Ok, now let me show you why this ‘works’, taking the USA as an example. The latest Department of Labour statistics show the 4-week moving average of those collecting unemployment benefits in the US is about 4 million, at a cost of approximately $80bn a year. There are approximately 36m retirees claiming an average of $1,164 a month, which gets you to $502.9bn a year in social security payments for retirees.

First I’ll demonstrate the change this will bring to unemployment, currently standing at approximately 15m out of a labour force of 154m. The current unemployment rate is 15/154 which is 9.7%. My plan increases the number of employed persons by approximately 40m, and the labour force by approximately 36m. That gives us a new unemployment rate of 11/190 which is 5.8%. So I lied when I said it would halve the unemployment rate (mental arithmetic fail), but I have substantially reduced it.

But why would GDP change as well? Because government spending on unemployment insurance and retirement payments doesn’t count, but spending on wages of employees does. I’ll try to explain this as best I can, as it still sometimes does my head in. The point of GDP is to measure the total value of goods and services produced within a particular geographical area. This is why things like the sale of used cars don’t count towards GDP, and new cars do. Unemployment and retirement benefits are considered ‘transfer payments’, as the payment isn’t reflective of compensation for a good or service produced, and aren’t counted towards GDP.

In the private sector, the value of what is produced is determined by the price at which it is sold, and this is what counts for the purposes of GDP. But this clearly cannot work with government, as the government doesn’t (for the most part) sell goods and services. The value of what the government produces is instead booked at the cost of its production. This gives a huge advantage to the government in the argument over who can best ‘stimulate the economy’, as it doesn’t matter to the GDP figures how that money is spent. The private sector only ‘stimulates the economy’ when it puts resources to good use in the production of goods and services that people are willing to actually pay for. If the government pays 10 people to dig holes and 10 more to fill them, it ‘stimulates the economy’ in terms of boosting GDP, more so than if we gave those same 20 people unemployment benefits, but it doesn’t create any value1. That the former counts towards GDP and the latter does not is completely arbitrary from a standpoint of how well-off we may or may not be2.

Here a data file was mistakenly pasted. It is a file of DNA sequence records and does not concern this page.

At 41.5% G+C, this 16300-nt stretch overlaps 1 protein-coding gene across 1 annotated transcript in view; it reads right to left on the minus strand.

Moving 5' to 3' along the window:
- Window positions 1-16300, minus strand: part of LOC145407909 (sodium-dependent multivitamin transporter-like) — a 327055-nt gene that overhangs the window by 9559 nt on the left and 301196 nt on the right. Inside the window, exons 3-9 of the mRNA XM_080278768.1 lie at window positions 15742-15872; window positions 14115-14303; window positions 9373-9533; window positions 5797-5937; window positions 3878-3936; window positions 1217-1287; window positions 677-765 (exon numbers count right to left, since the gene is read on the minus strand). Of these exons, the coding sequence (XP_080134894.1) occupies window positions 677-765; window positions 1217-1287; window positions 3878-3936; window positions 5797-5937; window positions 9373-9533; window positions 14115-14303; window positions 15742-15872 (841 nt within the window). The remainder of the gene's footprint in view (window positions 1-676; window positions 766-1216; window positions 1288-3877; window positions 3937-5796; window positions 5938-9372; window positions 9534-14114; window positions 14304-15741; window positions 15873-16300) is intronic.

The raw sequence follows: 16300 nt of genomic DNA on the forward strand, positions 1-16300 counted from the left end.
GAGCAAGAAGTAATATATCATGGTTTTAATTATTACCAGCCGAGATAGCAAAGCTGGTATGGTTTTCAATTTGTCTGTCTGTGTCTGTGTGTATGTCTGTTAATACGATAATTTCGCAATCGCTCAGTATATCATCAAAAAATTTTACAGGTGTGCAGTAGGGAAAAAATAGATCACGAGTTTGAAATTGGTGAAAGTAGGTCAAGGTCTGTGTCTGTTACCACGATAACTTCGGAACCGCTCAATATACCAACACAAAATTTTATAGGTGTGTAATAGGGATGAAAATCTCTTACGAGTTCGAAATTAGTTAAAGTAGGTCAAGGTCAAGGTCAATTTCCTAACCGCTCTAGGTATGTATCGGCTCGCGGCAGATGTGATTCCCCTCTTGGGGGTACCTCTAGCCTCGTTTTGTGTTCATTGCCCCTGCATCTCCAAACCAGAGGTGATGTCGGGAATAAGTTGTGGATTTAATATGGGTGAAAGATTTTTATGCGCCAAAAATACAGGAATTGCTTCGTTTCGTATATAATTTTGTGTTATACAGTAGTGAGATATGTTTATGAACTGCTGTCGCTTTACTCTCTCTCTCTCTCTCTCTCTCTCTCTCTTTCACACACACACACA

I get so frustrated by the ease with which we bandy about numbers with precious little thought as to what they actually mean. I hope to have shown in this post how the government’s contribution to GDP is not necessarily representative at all of the value created by its spending decisions.



1This is not strictly speaking true, paying people to do something is usually preferable to paying people to do nothing – if only psychologically for those concerned

2This is why I am a little bit sceptical of one part of Felix Salmon’s praise of the Nordic economic model. Sure unemployment at Norway is at 3.5%, but what would it be if the government fired all the workers with zero marginal product and instead paid their salaries as unemployment benefit? That being said, the piece Felix cites is very much well worth reading about what is actually the best policy for fostering entrepeneurship. Also read Scott Sumner on Scandinavian socialism.

Categories: Economics, Policy

My foolproof plan to halve the unemployment rate and boost GDP by 4%

January 20, 2011 Leave a comment

Can any of you guess what it is?

I’ll post the plan in the next couple of days. I’m gunning for the Nobel, but the John Bates Clark Medal will do just fine.

Categories: Economics, Policy

Declining marginal utility of income and the utilitarian argument for income redistribution

January 17, 2011 3 comments

Update: A number of the arguments I have made in this post are highly problematic (I always publish too hastily). However, I still consider the basic point to be correct and will hopefully publish a follow-up soon.